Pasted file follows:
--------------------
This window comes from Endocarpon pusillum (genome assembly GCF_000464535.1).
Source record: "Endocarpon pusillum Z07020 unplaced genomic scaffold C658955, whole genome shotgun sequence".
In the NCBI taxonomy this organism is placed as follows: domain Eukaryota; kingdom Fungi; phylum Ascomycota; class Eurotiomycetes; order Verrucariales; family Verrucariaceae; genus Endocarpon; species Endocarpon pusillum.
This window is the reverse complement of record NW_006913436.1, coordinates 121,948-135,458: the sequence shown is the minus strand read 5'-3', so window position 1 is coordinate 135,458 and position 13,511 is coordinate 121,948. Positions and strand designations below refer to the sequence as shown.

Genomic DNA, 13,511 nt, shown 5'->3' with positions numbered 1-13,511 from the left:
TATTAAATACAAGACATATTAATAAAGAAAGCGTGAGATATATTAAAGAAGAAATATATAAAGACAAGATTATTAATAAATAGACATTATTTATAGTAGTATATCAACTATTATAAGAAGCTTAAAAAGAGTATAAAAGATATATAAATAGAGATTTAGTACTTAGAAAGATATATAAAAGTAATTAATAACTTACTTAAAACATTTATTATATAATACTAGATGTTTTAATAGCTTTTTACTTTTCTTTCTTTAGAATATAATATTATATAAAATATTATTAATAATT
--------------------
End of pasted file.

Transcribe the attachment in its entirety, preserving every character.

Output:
This window comes from Endocarpon pusillum (genome assembly GCF_000464535.1).
Source record: "Endocarpon pusillum Z07020 unplaced genomic scaffold C658955, whole genome shotgun sequence".
In the NCBI taxonomy this organism is placed as follows: domain Eukaryota; kingdom Fungi; phylum Ascomycota; class Eurotiomycetes; order Verrucariales; family Verrucariaceae; genus Endocarpon; species Endocarpon pusillum.
This window is the reverse complement of record NW_006913436.1, coordinates 121,948-135,458: the sequence shown is the minus strand read 5'-3', so window position 1 is coordinate 135,458 and position 13,511 is coordinate 121,948. Positions and strand designations below refer to the sequence as shown.

Genomic DNA, 13,511 nt, shown 5'->3' with positions numbered 1-13,511 from the left:
TATTAAATACAAGACATATTAATAAAGAAAGCGTGAGATATATTAAAGAAGAAATATATAAAGACAAGATTATTAATAAATAGACATTATTTATAGTAGTATATCAACTATTATAAGAAGCTTAAAAAGAGTATAAAAGATATATAAATAGAGATTTAGTACTTAGAAAGATATATAAAAGTAATTAATAACTTACTTAAAACATTTATTATATAATACTAGATGTTTTAATAGCTTTTTACTTTTCTTTCTTTAGAATATAATATTATATAAAATATTATTAATAATT